Collagen. Joints, Tendons & Skin

I’ve been learning some things about tendons, specifically how to give your body the ammunition it needs to heal tendons after an injury or in my case, a tendon injury that required surgical repair.   What I found is that collagen isn’t just for our faces, which is what most of probably think about first when we hear the word collagen.

Anytime you are faced with a change you want to make to your health, always look to nutrition first and what you can do differently to support your body in taking care of itself.  If you don’t go to the source, you are merely putting a band-aid on something and sometimes you are working against your body if you don’t provide it with the nutrients it needs.

Collagen is an abundant protein in our bodies and it is found in our muscles, bones, skin, blood vessels, digestive system and our tendons and ligaments.  It is what gives our skin strength and elasticity and is what keeps our joints, tendons and ligaments healthier and moving with ease.  Tendons are thick bundles of collagen that connect muscle to bone and allow movement, while ligaments are flexible bundles of collagen that connect bone to bone and protect your joints.

Good collagen production can also ease the pain of osteoarthritis.  As we age, our collagen production naturally slows down.  This degenerative process is accounts for signs of aging such as wrinkles sagging skin and joint pain due to weakened or decreased cartilage.  Collagen helps our tendons ligaments and muscles heal after an injury or surgery.

Collagen is a long-chain amino acid compound of the individual amino acids proline, glycine, hydroxyproline and arginine.  Collagen accounts for 30% of protein found in the body and 70% of protein in skin.   Amino acids are the building blocks of protein.

The good news is, there are some things we can do nutritionally to help support collagen production.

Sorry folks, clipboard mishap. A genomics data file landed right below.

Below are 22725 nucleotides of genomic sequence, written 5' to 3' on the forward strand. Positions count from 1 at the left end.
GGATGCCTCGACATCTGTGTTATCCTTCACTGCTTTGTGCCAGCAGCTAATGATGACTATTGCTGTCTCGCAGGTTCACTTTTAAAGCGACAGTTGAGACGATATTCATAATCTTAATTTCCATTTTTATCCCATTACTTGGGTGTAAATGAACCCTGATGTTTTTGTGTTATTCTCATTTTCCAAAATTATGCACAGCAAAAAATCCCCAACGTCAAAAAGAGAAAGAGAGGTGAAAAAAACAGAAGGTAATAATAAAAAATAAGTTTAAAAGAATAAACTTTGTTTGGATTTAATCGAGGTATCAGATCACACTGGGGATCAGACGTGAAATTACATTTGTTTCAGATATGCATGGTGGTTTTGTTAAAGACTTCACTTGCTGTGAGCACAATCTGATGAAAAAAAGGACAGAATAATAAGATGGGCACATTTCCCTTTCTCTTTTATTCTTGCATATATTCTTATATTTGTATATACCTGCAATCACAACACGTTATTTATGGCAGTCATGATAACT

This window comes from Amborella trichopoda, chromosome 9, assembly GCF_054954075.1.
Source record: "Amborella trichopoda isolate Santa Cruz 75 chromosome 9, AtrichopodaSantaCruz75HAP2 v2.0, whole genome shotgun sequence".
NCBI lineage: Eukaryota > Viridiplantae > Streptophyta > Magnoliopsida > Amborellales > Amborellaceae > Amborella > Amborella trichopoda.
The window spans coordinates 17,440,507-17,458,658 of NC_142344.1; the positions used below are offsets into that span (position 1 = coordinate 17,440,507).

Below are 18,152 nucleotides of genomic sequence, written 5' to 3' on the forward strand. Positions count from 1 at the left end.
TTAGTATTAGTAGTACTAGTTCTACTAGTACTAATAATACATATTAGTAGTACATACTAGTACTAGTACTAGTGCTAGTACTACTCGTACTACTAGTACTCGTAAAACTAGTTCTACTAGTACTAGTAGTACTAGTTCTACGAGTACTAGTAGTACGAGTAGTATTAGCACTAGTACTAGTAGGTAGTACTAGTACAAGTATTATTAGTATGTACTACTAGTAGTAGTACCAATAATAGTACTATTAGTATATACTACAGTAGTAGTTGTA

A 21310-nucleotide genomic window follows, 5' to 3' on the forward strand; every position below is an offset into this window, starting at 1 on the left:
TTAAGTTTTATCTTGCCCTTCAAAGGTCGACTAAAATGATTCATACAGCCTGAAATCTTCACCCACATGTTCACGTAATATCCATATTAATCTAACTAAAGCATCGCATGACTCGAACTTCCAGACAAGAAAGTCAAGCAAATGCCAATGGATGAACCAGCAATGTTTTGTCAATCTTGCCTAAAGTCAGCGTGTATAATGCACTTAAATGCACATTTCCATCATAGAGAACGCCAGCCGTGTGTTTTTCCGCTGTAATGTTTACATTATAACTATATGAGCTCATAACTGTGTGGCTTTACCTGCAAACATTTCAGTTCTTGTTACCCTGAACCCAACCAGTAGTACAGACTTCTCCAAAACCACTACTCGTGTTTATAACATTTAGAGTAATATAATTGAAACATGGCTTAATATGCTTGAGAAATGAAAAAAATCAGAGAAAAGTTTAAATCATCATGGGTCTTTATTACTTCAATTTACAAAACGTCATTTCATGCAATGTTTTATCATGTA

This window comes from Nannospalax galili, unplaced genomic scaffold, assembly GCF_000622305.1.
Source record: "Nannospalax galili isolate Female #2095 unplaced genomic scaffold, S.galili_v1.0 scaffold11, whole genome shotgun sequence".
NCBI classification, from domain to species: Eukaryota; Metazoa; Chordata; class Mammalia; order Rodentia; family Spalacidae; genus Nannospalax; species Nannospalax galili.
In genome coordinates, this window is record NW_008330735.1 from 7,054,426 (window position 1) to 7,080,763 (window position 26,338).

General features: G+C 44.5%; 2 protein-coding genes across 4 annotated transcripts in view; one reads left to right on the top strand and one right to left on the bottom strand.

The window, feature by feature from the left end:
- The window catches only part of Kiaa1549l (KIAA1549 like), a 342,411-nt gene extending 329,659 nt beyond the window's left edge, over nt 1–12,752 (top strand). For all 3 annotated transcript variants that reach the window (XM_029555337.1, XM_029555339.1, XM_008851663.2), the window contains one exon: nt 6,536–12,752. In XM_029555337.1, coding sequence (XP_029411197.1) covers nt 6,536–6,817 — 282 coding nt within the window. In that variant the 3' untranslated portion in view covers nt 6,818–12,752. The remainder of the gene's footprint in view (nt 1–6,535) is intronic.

First, a couple of things to stop or dramatically cut down on:  Smoking, excessive sun exposure (yes, that especially means tanning beds which are harmful in so many ways to our skin) and junk food/sugar consumption.  We need the Vitamin D benefits of real sunshine, but we don’t need to be baking ourselves.  Smoking, excessive un exposure and a diet high in added sugar speeds up the deterioration of collagen.

Now, the good things to add to your diet that support collagen production.  The biggies are:  Protein / Amino Acids and Vitamin C.

Vitamin C supports collagen production.  Eating fruits and vegetables rich in vitamin C helps our bodies to maintain and build collagen.   The top 10 foods for Vitamin C are:  Oranges, Red Bell Peppers, Kale, Guava, Kiwi, Green Bell Peppers, Brussels sprouts, Broccoli, Strawberries & Grapefruit.

Protein from plant or animal based foods such as eggs (the protein is in the egg whites), beans, lentils, plain or lower sugar Greek or Icelandic yogurt, cottage cheese, hard cheese, quinoa, fish (canned tuna & salmon are easy options) chicken, turkey, beef, pork and to a lesser extent: nuts, seeds and higher protein vegetables.  Vegetables highest in protein are:  asparagus, cauliflower, broccoli, brussels sprouts, artichoke, watercress and yellow corn.  Nuts and seeds have protein and healthy fat.  However, you cannot depend upon nuts and vegetables as your primary protein source.   Quality protein powders whether whey protein or vegan proteins such as hemp, brown rice or pea protein with added BCAAs (branched chain amino acids) can be used to supplement your diet, but I don’t recommend relying on supplements.  Real food is always best.

Collagen Peptides are another supplement you can consider for boosting your collagen production.  As with any supplement, it is only as good as our body can absorb it; capsules and pills are not as well absorbed as liquids or powders that are added to liquids.

Exercise is beneficial for our overall health so it’s no surprise that exercise supports collagen production.  30 – 60 minutes of continuous exercise each day (30 minutes minimum, but building up to 60 minutes is optimal and you can do it in two 30 minute sessions).   Walking is excellent and can be done by almost anyone anywhere.  A walk around town, at the park, the parking lot at lunch, the perimeter of a large warehouse store or up and down your driveway gets the job done!  Jumping on a mini trampoline is also a good option that also has great benefits for our lymphatic system.  Bicycling, dancing, taking a class, lifting weights circuit style are all options.  Find an activity and get out there and do it!   Eat your lunch and take a walk during your lunch break.

Other foods to eat more of to support collagen health.

Red fruits & vegetables due to the lycopene they contain

Dark green vegetables are rich in lutein and vitamin C